Imagine your life without email, text messaging, photo sharing, or for that matter a computer at all. If you’re like me, some days this sounds pretty ideal. But then consider all of the missed interactions with friends and family or the world of information that would suddenly become unavailable if you were never able to go online again.
But this is the reality for more than 60% of seniors over the age of 75 who don’t use any type of computer, tablet or laptop*. That’s a significant portion of the population that are completely left out of everyday online conversations. It’s no wonder 40% of older seniors also self-identify as being socially isolated. We have a great communication divide – a consequence of rapidly changing technology that has left older seniors more isolated simply because they aren’t using the same methods of communication as everyone else.
I’m not suggesting that that sending an email should replace in-person visits or phone calls. We should all make the extra effort to see each other more often and pick up the telephone instead of dashing off a quick text message, but the practical realities are that online communication makes it easier to stay in touch more often. In my experience, an email with photos of the grandkids can provide significant social value to older seniors living on their own.
Certainly there are plenty of older seniors that are expert computer users, but there is reluctance among many who simply aren’t interested in trying to keep up with ever-changing operating systems, applications and hardware. And rightfully so. Traditionally, computers have been designed for people interested in technology, leaving the ‘uninterested’ user wondering why it has to be so difficult. Over the years things have gotten better. Apple products are certainly great examples of good design, but there’s still an assumption that people know that in order to visit a website, you open something called “Safari”, or if you want to start a video chat, you click on “Skype” or that each tiny pictograph icon means…?
So how can we close the great communication divide by empowering seniors to get online? Here are a few lessons that I’ve learned hard way:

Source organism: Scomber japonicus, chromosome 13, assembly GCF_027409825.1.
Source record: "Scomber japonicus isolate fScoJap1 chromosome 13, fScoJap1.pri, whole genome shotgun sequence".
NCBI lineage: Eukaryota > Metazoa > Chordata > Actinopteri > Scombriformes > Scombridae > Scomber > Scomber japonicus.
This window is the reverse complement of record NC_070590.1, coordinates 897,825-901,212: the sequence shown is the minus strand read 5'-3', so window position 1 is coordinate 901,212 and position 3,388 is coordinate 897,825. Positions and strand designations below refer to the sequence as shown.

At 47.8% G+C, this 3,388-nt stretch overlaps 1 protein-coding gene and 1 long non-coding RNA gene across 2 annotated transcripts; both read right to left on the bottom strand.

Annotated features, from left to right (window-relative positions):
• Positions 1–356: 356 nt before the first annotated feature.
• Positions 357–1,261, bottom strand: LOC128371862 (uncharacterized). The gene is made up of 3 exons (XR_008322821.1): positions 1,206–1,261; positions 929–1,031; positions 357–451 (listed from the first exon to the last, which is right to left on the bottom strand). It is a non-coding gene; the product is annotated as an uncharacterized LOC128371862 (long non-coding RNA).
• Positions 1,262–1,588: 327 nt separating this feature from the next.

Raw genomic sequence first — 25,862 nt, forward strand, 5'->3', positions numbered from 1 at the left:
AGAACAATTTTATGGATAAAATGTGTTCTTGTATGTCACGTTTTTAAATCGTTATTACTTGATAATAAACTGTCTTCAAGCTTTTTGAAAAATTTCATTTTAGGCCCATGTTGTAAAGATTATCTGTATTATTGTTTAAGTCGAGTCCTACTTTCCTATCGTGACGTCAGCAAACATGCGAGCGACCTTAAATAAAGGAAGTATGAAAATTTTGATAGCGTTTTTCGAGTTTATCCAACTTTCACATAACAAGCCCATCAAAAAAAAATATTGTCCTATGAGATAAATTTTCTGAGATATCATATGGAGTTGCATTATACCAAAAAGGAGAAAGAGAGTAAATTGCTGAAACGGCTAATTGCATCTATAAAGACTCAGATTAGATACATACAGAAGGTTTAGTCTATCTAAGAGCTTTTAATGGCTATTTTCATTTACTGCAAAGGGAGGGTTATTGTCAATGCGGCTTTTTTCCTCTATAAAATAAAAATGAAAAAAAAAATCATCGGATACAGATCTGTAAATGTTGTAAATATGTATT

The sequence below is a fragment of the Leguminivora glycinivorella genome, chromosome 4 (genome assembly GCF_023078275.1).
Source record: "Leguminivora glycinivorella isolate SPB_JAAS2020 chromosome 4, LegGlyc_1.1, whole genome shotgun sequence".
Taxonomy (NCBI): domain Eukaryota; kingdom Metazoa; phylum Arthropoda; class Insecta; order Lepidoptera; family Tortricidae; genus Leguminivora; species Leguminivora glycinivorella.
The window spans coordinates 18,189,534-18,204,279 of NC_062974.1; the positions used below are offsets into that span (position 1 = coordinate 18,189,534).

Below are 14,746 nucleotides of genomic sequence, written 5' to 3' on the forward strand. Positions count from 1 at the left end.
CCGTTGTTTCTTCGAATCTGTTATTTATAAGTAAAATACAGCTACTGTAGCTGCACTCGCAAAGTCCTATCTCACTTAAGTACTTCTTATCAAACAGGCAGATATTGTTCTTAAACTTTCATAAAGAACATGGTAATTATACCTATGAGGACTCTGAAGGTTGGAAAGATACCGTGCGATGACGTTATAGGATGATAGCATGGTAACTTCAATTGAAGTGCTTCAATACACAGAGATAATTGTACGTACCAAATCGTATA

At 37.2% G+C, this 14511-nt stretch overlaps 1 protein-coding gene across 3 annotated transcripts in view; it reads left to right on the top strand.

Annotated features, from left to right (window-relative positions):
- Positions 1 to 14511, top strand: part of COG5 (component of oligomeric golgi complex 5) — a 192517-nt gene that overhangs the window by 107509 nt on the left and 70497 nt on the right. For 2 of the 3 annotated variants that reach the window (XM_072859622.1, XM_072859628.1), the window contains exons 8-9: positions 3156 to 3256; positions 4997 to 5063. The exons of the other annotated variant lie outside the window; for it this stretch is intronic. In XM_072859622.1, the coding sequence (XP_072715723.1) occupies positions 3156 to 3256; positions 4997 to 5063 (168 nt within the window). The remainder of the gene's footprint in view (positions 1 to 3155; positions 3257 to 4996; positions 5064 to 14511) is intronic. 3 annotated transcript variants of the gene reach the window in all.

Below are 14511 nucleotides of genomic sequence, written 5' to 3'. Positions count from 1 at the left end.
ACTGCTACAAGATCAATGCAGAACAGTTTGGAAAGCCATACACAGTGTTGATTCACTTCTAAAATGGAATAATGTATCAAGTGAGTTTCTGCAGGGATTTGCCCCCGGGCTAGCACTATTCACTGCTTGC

- It’s not for you, it’s for me – if you give a computer as a gift (in particular, anyone over 80 who comes from an amazingly selfless generation) you’re likely to get a response equivalent to “Oh, I don’t need that”. But by explaining that “using email makes it easier on the rest of the family to communicate with you”, I’ve found that they are much more receptive to trying it – because they’re doing it for someone else.
- One thing at a time – when first introducing new technology, start by showing only one feature. If you can, hide everything else. Position the computer as a device for only one purpose: either looking at incoming email messages, viewing pre-loaded photos, or receiving Skype calls.
- It’s better to give than receive – once you’ve introduced email for example, continue to engage your loved one by sending messages without the expectation of any response. Just continue to provide consistent and interesting content (e.g. pictures of the grandkids) and you will be successful.
Source: Pew Research Center’s Internet & American
Life Project. Generations and their gadgets. Washington, D.C.: Pew Research
If you’re still unsure or want to make things even easier, we developed Claris Companion to address the specific needs of older seniors and make it far easier to connect with family and friends. Our approach ties simplicity with technology – for example, on the Claris Companion, buttons say what they do (a novel idea, I know) while messages, photos, reminders and more are pushed to the device and appear full screen, in large text, with no need to launch applications, or enter passwords. So if you’re looking to improve the chances of successful adoption and want to reduce the stress introducing something new, visit us at www.clariscompanion.com